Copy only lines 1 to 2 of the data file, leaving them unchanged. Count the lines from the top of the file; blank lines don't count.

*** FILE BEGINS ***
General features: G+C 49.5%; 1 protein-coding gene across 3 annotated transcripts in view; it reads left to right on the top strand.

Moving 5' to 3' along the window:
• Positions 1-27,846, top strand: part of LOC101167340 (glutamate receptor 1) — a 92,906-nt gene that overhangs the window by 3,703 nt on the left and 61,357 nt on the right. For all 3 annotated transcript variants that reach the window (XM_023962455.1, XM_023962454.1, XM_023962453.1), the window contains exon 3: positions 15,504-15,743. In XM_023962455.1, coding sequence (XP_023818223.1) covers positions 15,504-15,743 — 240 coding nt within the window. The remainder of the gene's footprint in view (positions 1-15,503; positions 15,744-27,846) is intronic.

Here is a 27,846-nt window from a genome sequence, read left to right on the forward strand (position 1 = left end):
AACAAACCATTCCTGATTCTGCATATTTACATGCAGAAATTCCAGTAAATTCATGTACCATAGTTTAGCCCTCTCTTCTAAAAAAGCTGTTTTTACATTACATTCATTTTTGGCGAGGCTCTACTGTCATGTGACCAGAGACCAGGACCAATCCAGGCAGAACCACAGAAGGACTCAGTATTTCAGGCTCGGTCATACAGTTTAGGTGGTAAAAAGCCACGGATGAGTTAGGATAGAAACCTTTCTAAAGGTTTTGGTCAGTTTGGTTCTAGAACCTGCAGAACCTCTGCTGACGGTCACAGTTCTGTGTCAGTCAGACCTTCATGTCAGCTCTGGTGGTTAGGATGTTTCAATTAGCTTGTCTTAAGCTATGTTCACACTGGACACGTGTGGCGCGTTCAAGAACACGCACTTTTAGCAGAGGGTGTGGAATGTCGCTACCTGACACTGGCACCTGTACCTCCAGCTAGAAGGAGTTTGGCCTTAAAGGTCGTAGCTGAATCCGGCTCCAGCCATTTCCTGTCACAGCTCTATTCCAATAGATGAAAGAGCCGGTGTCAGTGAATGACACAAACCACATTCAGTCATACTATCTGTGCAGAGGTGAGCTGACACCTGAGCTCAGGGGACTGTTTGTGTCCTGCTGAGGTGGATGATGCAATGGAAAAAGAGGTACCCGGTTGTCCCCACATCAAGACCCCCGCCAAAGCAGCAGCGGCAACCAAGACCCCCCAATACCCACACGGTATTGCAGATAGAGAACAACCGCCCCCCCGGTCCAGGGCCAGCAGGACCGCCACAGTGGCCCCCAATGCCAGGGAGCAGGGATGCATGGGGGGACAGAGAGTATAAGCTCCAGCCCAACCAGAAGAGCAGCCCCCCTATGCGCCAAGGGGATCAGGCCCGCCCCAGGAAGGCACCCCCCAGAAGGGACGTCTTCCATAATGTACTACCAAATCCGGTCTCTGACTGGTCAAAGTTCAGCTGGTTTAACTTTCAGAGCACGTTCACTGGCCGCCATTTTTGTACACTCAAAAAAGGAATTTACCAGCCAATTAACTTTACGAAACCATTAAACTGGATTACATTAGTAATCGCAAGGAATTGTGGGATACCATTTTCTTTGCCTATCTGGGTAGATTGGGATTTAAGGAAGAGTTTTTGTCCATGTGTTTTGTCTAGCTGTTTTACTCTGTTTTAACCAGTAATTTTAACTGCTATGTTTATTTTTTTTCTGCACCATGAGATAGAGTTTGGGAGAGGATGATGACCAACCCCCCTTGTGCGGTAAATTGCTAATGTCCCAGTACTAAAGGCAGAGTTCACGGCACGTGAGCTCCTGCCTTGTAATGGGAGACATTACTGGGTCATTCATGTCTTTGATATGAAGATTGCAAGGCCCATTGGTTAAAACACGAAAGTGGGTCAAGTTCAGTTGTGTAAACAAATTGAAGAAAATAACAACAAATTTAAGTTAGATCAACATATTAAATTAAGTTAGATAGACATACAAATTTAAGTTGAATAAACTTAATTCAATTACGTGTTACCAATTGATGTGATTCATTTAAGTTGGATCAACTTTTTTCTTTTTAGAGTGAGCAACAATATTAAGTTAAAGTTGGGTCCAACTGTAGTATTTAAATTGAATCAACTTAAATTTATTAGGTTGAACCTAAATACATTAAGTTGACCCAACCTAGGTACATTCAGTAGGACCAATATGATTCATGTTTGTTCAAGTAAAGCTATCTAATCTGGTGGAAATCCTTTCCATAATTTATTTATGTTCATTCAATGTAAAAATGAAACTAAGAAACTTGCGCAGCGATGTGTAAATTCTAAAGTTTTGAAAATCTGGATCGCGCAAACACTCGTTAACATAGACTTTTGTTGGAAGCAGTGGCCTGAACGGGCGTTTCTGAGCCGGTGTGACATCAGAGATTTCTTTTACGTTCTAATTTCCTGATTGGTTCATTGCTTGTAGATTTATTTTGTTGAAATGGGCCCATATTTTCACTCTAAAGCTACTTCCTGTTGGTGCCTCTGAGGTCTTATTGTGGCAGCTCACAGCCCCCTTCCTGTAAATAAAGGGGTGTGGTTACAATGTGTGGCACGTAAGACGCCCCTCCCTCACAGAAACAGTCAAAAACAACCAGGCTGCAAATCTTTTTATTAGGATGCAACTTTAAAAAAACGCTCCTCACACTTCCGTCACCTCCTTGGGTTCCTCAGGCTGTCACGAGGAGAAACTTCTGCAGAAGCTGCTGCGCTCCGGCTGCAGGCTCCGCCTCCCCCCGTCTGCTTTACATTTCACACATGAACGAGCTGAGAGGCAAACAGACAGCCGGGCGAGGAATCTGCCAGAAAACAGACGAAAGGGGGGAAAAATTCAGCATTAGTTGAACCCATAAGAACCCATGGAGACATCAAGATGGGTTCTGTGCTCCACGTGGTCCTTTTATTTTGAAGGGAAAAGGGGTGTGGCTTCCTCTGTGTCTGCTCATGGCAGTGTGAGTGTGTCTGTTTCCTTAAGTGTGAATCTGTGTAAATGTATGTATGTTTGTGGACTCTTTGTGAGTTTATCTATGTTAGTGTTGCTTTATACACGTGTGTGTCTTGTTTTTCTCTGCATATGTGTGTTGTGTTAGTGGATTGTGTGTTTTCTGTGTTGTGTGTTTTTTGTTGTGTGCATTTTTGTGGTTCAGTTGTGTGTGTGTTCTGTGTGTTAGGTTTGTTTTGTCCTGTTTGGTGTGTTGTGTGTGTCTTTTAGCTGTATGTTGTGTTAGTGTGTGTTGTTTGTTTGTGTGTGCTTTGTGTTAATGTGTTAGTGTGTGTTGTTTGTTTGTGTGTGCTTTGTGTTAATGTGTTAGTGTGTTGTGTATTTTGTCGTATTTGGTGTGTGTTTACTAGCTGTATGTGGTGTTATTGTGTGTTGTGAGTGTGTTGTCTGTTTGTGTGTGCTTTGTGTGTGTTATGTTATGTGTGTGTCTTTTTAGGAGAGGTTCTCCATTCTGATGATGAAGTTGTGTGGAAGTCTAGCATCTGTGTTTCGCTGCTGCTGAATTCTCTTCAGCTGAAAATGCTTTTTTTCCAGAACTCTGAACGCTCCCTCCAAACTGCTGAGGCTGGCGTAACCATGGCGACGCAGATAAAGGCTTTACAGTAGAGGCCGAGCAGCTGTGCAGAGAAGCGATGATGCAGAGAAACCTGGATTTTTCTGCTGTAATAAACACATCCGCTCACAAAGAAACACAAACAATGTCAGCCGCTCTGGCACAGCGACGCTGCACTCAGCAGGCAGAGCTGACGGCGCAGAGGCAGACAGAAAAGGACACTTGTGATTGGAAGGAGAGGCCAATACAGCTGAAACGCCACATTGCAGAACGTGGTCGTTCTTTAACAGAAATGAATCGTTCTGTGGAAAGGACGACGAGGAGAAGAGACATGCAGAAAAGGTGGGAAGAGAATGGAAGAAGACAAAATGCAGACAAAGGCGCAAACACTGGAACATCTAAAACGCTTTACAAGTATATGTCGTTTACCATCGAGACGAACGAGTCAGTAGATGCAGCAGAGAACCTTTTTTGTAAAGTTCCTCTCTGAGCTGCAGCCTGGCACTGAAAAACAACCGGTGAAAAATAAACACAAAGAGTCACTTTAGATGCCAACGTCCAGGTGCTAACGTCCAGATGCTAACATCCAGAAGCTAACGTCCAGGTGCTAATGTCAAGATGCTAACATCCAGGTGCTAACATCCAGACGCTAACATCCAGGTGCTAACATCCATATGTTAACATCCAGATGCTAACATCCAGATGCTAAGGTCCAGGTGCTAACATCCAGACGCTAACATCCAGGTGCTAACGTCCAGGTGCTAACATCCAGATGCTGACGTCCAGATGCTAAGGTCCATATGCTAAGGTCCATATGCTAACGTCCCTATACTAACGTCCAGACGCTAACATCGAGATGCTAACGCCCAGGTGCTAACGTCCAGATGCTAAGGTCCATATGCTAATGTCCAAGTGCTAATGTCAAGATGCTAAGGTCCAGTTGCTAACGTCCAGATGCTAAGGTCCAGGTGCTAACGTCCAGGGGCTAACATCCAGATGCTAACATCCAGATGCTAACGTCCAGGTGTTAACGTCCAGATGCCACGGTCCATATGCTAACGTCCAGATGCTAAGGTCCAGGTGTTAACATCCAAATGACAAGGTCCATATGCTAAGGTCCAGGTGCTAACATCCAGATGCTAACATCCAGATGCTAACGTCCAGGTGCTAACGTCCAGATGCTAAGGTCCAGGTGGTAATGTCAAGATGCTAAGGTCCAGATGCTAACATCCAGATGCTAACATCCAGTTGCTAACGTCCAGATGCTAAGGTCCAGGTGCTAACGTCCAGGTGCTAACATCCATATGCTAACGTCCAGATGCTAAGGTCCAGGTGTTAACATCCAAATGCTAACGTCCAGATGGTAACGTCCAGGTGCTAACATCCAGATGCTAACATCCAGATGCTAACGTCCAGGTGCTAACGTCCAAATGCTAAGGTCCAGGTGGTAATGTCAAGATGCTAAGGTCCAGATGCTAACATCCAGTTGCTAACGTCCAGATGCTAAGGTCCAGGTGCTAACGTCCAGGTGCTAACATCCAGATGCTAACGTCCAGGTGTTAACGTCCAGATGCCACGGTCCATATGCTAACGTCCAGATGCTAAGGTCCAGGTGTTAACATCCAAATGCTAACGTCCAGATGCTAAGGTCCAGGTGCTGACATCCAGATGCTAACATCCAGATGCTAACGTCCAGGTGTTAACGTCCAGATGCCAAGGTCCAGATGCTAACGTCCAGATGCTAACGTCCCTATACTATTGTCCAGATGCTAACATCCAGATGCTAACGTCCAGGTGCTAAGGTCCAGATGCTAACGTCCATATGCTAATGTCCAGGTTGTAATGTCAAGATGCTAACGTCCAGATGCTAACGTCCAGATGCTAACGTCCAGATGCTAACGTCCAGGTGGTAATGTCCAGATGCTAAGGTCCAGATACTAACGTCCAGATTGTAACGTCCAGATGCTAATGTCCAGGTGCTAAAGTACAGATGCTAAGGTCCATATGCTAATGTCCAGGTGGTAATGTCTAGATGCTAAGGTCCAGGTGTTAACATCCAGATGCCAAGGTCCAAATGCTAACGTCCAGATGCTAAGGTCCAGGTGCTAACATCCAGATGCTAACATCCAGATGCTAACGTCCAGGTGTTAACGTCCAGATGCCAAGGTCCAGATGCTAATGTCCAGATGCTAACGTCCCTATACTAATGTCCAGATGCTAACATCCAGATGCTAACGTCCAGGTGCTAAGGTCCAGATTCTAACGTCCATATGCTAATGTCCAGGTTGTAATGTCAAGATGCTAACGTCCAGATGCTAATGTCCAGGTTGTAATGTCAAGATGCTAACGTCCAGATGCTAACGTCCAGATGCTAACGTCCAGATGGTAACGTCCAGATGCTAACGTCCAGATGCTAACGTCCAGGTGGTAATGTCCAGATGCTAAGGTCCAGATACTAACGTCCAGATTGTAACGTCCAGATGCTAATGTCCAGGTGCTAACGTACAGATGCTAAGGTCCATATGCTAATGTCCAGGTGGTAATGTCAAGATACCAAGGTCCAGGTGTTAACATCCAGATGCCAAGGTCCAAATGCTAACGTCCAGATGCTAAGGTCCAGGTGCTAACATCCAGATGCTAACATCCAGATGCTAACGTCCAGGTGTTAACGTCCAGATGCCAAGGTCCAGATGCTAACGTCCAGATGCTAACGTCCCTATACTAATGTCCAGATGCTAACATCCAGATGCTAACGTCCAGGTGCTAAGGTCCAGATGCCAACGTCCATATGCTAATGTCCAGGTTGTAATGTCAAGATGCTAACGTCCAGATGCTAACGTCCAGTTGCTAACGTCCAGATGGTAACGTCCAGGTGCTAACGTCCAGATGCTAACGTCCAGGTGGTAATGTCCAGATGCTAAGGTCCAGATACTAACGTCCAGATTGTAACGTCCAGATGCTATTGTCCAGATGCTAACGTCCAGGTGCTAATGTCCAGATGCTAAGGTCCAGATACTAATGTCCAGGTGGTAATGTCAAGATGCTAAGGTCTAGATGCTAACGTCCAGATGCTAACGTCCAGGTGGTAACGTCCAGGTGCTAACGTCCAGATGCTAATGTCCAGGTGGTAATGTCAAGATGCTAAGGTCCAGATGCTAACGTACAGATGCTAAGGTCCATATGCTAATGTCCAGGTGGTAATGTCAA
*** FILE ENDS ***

General features: G+C 49.5%; 1 protein-coding gene across 3 annotated transcripts in view; it reads left to right on the top strand.

Moving 5' to 3' along the window: